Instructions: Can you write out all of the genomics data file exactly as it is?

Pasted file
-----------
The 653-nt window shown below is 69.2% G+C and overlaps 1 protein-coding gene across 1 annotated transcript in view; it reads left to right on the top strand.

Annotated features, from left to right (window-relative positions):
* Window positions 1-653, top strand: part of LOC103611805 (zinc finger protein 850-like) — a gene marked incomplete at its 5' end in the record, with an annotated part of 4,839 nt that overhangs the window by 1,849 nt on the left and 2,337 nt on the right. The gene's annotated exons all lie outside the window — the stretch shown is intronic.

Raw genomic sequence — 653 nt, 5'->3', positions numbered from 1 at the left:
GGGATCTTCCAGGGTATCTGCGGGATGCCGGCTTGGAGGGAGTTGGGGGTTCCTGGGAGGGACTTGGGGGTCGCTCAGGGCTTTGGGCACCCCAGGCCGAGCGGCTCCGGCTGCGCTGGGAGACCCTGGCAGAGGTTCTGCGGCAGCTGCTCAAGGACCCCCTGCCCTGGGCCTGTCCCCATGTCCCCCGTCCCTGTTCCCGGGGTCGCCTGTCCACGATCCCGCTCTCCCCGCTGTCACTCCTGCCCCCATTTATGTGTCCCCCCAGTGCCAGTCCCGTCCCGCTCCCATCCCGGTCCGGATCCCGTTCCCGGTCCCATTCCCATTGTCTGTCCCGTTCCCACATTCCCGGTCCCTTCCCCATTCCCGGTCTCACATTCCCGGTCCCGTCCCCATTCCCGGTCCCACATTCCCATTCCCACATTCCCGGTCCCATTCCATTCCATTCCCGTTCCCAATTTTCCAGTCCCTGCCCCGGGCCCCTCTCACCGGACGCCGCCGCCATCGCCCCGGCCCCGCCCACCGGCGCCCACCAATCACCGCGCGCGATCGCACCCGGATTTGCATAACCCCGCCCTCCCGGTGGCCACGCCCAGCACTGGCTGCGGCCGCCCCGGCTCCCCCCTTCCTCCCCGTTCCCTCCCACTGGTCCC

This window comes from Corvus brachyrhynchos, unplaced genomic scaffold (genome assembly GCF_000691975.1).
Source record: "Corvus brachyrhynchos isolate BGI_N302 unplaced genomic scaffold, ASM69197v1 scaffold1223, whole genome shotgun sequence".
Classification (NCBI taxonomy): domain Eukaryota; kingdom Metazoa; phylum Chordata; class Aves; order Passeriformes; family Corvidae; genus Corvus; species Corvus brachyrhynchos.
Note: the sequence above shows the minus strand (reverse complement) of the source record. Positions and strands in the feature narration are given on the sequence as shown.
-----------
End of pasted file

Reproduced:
The 653-nt window shown below is 69.2% G+C and overlaps 1 protein-coding gene across 1 annotated transcript in view; it reads left to right on the top strand.

Annotated features, from left to right (window-relative positions):
* Window positions 1-653, top strand: part of LOC103611805 (zinc finger protein 850-like) — a gene marked incomplete at its 5' end in the record, with an annotated part of 4,839 nt that overhangs the window by 1,849 nt on the left and 2,337 nt on the right. The gene's annotated exons all lie outside the window — the stretch shown is intronic.

Raw genomic sequence — 653 nt, 5'->3', positions numbered from 1 at the left:
GGGATCTTCCAGGGTATCTGCGGGATGCCGGCTTGGAGGGAGTTGGGGGTTCCTGGGAGGGACTTGGGGGTCGCTCAGGGCTTTGGGCACCCCAGGCCGAGCGGCTCCGGCTGCGCTGGGAGACCCTGGCAGAGGTTCTGCGGCAGCTGCTCAAGGACCCCCTGCCCTGGGCCTGTCCCCATGTCCCCCGTCCCTGTTCCCGGGGTCGCCTGTCCACGATCCCGCTCTCCCCGCTGTCACTCCTGCCCCCATTTATGTGTCCCCCCAGTGCCAGTCCCGTCCCGCTCCCATCCCGGTCCGGATCCCGTTCCCGGTCCCATTCCCATTGTCTGTCCCGTTCCCACATTCCCGGTCCCTTCCCCATTCCCGGTCTCACATTCCCGGTCCCGTCCCCATTCCCGGTCCCACATTCCCATTCCCACATTCCCGGTCCCATTCCATTCCATTCCCGTTCCCAATTTTCCAGTCCCTGCCCCGGGCCCCTCTCACCGGACGCCGCCGCCATCGCCCCGGCCCCGCCCACCGGCGCCCACCAATCACCGCGCGCGATCGCACCCGGATTTGCATAACCCCGCCCTCCCGGTGGCCACGCCCAGCACTGGCTGCGGCCGCCCCGGCTCCCCCCTTCCTCCCCGTTCCCTCCCACTGGTCCC

This window comes from Corvus brachyrhynchos, unplaced genomic scaffold (genome assembly GCF_000691975.1).
Source record: "Corvus brachyrhynchos isolate BGI_N302 unplaced genomic scaffold, ASM69197v1 scaffold1223, whole genome shotgun sequence".
Classification (NCBI taxonomy): domain Eukaryota; kingdom Metazoa; phylum Chordata; class Aves; order Passeriformes; family Corvidae; genus Corvus; species Corvus brachyrhynchos.
Note: the sequence above shows the minus strand (reverse complement) of the source record. Positions and strands in the feature narration are given on the sequence as shown.